Estate Planning has its own vocabulary. To help you speak the language, we've created a glossary of the more commonly used words and phrases. This glossary is comprised of 26 individual pages, one for each letter of the alphabet. To find a particular word or phrase that starts with the letter "Q" - simply scroll down the list below. If your word or phrase starts with another letter, please use the alphabet index below.
The term "QDOT" is an acronym for "Qualified Domestic Trust." Some people prefer to use the acronym "QDT," but we'll refer to this type of trust as a QDOT. Qualified Domestic Trusts were created under the Technical & Miscellaneous Revenue Act of 1988 (TAMRA), effective for decedents dying after November 10, 1988. Prior to TAMRA, the unlimited marital deduction was not allowed when property passed to a surviving spouse who was not a United States citizen. The creation of QDOTs was designed to provide a mechanism whereby property could pass to a non-U.S. citizen spouse and still qualify for the unlimited marital deduction.
For a more detailed explanation, see "Qualified Domestic Trusts (QDOTs)" .
The term "Qualified terminable interest property (QTip)" refers to property that is qualified for the unlimited marital deduction even though a surviving spouse has only a terminable interest in that property. Some explanation may be helpful. Historically, property transfers from one spouse to another have not been subject to the gift or estate tax. The reason is simply because most couples depend upon their combined assets for their financial security. If a gift or estate tax was levied every time one spouse transferred property to the other, their combined assets would be seriously depleated and their financial security may well be placed in jeapardy. Remember, the gift and estate tax rates reach as high as 35% of the value of the property transferred for 2011 and 2012. This problem is exacerbated in the event of one spouse's death because, at that time, the surviving spouse may well be dependent upon receiving all of the deceased spouse's assets in order to maintain his or her standard of living.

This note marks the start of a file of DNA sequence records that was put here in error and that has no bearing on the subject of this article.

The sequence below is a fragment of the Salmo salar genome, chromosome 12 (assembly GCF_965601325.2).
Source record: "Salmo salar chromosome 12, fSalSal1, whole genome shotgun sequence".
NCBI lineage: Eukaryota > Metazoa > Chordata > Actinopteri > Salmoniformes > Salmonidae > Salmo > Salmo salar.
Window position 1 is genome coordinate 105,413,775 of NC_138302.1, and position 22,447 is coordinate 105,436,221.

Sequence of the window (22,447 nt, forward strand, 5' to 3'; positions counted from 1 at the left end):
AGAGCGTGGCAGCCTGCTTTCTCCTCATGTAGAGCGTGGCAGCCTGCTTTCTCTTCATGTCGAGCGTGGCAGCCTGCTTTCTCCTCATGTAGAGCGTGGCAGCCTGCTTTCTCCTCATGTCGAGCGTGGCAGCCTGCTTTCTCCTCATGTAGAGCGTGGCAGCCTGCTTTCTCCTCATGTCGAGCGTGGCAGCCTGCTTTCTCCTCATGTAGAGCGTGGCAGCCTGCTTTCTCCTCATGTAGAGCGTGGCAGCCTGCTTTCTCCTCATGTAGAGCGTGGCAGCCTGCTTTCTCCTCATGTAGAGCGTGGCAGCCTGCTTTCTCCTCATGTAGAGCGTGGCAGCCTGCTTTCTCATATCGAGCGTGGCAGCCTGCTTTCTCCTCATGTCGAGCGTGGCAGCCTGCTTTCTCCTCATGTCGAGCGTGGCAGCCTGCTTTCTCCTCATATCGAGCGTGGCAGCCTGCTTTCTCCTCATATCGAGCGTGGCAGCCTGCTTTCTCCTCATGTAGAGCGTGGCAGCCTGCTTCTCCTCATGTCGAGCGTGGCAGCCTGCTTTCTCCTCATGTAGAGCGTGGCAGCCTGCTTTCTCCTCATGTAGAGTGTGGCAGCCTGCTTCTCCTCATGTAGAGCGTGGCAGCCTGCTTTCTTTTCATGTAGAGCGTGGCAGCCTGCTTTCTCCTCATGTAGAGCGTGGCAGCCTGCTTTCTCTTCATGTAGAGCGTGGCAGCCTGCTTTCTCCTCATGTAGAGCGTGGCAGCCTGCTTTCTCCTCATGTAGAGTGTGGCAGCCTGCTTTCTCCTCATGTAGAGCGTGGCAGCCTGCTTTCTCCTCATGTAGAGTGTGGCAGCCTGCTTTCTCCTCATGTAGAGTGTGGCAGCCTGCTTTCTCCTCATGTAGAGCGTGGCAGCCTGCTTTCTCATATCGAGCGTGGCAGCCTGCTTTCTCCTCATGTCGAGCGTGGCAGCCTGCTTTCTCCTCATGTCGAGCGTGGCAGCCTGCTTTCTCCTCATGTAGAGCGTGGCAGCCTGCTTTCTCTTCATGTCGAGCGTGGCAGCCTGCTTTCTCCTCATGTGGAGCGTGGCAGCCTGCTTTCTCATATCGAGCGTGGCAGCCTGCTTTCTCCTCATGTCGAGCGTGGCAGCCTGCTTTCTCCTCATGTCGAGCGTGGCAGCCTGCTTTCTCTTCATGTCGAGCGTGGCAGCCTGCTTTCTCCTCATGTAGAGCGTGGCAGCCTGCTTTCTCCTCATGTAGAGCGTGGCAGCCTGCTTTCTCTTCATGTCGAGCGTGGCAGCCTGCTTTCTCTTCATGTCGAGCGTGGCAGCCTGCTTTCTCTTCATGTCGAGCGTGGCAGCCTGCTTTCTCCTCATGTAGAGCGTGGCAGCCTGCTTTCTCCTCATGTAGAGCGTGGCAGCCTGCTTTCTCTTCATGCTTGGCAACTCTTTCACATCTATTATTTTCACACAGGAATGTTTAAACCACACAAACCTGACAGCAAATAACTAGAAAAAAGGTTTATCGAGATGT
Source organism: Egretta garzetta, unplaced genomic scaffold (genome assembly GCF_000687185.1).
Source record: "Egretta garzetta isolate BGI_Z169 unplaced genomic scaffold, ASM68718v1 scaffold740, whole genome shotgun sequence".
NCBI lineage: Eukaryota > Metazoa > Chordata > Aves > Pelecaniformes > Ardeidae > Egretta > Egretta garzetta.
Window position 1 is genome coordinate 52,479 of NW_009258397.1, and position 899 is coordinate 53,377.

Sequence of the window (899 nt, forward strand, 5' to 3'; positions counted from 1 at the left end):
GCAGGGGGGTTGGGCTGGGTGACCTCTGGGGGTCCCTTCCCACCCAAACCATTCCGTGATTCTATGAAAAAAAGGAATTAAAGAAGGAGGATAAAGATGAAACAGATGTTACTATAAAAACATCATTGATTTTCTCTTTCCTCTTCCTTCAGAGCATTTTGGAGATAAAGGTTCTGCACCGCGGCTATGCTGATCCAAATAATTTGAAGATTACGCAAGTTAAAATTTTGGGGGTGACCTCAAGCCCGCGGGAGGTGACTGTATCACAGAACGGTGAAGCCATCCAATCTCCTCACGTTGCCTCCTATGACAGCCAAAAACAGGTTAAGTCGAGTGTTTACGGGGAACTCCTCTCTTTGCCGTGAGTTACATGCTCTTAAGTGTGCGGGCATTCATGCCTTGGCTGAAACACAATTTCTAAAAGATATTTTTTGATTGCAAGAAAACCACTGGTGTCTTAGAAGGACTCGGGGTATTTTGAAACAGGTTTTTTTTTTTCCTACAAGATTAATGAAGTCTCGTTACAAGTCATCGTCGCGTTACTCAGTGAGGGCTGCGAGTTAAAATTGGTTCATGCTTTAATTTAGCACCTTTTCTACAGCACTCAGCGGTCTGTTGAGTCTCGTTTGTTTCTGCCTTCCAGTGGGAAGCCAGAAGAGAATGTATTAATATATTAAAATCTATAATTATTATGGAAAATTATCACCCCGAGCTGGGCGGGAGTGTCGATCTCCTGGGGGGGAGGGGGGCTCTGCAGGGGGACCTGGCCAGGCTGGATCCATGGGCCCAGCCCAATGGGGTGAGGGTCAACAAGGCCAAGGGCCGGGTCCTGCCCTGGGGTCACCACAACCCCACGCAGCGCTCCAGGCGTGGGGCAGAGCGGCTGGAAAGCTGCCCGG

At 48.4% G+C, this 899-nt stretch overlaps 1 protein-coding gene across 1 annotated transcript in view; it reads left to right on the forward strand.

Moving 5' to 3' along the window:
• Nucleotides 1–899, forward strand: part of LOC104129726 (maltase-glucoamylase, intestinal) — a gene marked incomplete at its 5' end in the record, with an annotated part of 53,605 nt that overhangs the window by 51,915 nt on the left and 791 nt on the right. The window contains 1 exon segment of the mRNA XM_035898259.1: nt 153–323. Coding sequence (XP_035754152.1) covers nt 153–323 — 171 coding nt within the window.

Exempting inter-spousal transfers from the gift and estate tax has been accomplished through an unlimited marital deduction. In other words, property transferred from one spouse to another is subject to the tax, but a corresponding deduction is given for 100% of the value of the property transferred. The result is that no tax is due. And, this result obtains regardless of how much property is transferred to one's spouse.